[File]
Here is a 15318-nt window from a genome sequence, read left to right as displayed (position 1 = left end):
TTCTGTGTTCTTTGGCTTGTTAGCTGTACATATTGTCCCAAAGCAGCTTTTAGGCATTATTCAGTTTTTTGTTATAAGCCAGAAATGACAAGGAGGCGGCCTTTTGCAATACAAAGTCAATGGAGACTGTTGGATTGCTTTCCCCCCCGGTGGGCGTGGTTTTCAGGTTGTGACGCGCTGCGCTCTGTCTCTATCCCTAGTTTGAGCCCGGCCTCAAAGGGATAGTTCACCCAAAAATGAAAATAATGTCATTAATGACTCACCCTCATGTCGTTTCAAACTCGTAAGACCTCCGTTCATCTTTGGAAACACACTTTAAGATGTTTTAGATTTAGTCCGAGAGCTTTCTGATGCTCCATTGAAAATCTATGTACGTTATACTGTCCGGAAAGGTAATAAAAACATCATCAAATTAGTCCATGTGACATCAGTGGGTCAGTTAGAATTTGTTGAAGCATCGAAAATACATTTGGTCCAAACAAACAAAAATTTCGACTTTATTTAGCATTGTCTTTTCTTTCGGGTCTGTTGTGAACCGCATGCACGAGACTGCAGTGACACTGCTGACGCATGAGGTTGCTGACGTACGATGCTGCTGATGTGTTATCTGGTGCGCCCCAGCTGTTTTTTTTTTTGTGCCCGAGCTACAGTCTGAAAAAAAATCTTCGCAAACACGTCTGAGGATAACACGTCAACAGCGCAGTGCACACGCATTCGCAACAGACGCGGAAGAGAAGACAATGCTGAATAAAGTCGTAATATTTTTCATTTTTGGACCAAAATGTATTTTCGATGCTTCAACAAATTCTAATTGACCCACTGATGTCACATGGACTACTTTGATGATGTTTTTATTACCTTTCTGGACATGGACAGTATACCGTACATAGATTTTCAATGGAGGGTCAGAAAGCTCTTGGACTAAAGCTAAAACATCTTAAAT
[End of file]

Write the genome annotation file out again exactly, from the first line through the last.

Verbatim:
Here is a 15318-nt window from a genome sequence, read left to right as displayed (position 1 = left end):
TTCTGTGTTCTTTGGCTTGTTAGCTGTACATATTGTCCCAAAGCAGCTTTTAGGCATTATTCAGTTTTTTGTTATAAGCCAGAAATGACAAGGAGGCGGCCTTTTGCAATACAAAGTCAATGGAGACTGTTGGATTGCTTTCCCCCCCGGTGGGCGTGGTTTTCAGGTTGTGACGCGCTGCGCTCTGTCTCTATCCCTAGTTTGAGCCCGGCCTCAAAGGGATAGTTCACCCAAAAATGAAAATAATGTCATTAATGACTCACCCTCATGTCGTTTCAAACTCGTAAGACCTCCGTTCATCTTTGGAAACACACTTTAAGATGTTTTAGATTTAGTCCGAGAGCTTTCTGATGCTCCATTGAAAATCTATGTACGTTATACTGTCCGGAAAGGTAATAAAAACATCATCAAATTAGTCCATGTGACATCAGTGGGTCAGTTAGAATTTGTTGAAGCATCGAAAATACATTTGGTCCAAACAAACAAAAATTTCGACTTTATTTAGCATTGTCTTTTCTTTCGGGTCTGTTGTGAACCGCATGCACGAGACTGCAGTGACACTGCTGACGCATGAGGTTGCTGACGTACGATGCTGCTGATGTGTTATCTGGTGCGCCCCAGCTGTTTTTTTTTTTGTGCCCGAGCTACAGTCTGAAAAAAAATCTTCGCAAACACGTCTGAGGATAACACGTCAACAGCGCAGTGCACACGCATTCGCAACAGACGCGGAAGAGAAGACAATGCTGAATAAAGTCGTAATATTTTTCATTTTTGGACCAAAATGTATTTTCGATGCTTCAACAAATTCTAATTGACCCACTGATGTCACATGGACTACTTTGATGATGTTTTTATTACCTTTCTGGACATGGACAGTATACCGTACATAGATTTTCAATGGAGGGTCAGAAAGCTCTTGGACTAAAGCTAAAACATCTTAAAT